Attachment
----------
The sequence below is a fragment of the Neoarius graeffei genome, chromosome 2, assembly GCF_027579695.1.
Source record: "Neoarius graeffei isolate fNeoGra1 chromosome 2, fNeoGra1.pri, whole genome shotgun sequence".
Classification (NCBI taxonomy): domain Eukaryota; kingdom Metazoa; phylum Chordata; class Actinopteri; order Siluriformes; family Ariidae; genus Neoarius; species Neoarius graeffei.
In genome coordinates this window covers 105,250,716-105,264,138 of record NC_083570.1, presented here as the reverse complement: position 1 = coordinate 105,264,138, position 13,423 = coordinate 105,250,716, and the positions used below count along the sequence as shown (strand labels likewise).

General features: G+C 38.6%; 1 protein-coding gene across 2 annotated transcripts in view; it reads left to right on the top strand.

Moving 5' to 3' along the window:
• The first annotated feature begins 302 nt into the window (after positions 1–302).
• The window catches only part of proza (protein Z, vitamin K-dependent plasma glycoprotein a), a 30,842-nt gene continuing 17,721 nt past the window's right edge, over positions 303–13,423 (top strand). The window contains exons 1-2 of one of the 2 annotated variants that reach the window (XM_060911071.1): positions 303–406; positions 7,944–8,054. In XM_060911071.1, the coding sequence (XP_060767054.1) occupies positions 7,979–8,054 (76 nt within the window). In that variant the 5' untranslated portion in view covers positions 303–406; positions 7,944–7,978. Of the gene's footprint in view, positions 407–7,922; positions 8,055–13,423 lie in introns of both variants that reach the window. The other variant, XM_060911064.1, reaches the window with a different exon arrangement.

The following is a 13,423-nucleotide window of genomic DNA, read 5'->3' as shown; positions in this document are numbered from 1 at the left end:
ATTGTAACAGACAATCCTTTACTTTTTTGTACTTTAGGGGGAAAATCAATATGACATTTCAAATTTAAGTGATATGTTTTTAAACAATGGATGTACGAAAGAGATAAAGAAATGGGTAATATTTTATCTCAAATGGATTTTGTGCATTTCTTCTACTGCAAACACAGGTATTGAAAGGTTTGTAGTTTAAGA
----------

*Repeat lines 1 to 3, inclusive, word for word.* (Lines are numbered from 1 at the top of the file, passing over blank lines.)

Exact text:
The sequence below is a fragment of the Neoarius graeffei genome, chromosome 2, assembly GCF_027579695.1.
Source record: "Neoarius graeffei isolate fNeoGra1 chromosome 2, fNeoGra1.pri, whole genome shotgun sequence".
Classification (NCBI taxonomy): domain Eukaryota; kingdom Metazoa; phylum Chordata; class Actinopteri; order Siluriformes; family Ariidae; genus Neoarius; species Neoarius graeffei.